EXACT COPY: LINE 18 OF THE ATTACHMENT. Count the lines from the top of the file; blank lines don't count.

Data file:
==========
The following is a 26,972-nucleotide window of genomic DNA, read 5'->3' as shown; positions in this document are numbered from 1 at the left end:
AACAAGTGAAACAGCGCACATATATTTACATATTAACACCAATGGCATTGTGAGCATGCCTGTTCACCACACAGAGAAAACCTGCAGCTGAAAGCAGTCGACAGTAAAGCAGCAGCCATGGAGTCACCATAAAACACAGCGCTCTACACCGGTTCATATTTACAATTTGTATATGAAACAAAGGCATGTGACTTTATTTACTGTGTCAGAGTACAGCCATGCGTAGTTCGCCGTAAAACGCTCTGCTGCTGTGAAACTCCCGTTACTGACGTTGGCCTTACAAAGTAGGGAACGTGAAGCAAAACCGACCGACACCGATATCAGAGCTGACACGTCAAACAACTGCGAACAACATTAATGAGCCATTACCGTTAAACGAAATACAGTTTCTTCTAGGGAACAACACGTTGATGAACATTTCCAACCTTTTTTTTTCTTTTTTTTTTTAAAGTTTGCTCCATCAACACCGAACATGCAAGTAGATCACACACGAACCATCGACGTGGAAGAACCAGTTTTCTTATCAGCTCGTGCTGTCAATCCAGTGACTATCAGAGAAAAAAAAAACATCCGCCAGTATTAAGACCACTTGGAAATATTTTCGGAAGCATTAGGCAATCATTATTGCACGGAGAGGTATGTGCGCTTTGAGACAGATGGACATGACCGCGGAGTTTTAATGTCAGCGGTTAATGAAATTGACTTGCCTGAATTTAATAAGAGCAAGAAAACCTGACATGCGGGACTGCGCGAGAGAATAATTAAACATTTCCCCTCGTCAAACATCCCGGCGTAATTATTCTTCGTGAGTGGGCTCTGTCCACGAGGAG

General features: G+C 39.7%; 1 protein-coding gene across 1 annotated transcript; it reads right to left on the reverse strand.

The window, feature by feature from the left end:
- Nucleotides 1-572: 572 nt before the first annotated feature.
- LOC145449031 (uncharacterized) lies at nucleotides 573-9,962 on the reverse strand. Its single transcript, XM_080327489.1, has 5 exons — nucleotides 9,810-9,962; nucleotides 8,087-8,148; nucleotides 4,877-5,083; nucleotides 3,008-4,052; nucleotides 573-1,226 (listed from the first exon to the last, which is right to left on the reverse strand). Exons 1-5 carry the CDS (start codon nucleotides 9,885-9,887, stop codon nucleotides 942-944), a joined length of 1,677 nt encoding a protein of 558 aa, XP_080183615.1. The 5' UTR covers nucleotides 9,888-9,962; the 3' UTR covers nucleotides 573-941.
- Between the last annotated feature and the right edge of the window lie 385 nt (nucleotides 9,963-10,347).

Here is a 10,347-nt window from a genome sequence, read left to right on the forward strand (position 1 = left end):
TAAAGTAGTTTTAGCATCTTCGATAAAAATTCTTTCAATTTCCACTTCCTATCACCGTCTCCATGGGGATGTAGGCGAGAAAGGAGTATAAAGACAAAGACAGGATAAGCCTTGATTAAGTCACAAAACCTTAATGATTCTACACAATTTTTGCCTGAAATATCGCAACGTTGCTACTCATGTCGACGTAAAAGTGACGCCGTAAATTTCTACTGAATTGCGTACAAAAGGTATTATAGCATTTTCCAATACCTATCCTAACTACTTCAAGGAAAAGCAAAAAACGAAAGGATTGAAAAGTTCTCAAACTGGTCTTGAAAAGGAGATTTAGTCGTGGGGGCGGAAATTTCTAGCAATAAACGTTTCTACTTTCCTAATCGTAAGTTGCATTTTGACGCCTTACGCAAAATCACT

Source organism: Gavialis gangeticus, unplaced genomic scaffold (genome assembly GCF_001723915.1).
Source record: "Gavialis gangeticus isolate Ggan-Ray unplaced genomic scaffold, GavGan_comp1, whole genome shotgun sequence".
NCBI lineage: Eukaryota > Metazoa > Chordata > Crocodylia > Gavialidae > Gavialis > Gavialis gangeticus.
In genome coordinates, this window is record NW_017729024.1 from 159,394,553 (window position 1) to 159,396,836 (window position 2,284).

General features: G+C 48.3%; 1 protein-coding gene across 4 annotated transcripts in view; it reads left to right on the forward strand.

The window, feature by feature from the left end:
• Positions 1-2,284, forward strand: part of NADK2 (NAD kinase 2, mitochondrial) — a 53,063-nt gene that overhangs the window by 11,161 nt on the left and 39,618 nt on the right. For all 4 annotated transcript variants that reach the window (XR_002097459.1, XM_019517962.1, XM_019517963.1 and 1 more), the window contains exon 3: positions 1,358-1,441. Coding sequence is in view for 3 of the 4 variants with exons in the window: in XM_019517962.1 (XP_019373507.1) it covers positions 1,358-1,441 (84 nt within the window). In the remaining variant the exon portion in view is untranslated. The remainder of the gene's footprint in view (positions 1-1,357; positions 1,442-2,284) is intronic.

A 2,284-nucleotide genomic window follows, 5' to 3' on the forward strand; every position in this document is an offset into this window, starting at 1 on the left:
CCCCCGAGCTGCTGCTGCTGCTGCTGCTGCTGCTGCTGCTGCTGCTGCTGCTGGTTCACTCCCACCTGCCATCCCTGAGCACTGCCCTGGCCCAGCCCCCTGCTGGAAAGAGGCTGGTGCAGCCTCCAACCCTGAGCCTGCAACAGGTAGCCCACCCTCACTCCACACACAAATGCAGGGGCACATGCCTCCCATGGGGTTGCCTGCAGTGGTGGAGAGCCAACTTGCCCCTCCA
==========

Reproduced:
CCCCCGAGCTGCTGCTGCTGCTGCTGCTGCTGCTGCTGCTGCTGCTGCTGCTGGTTCACTCCCACCTGCCATCCCTGAGCACTGCCCTGGCCCAGCCCCCTGCTGGAAAGAGGCTGGTGCAGCCTCCAACCCTGAGCCTGCAACAGGTAGCCCACCCTCACTCCACACACAAATGCAGGGGCACATGCCTCCCATGGGGTTGCCTGCAGTGGTGGAGAGCCAACTTGCCCCTCCA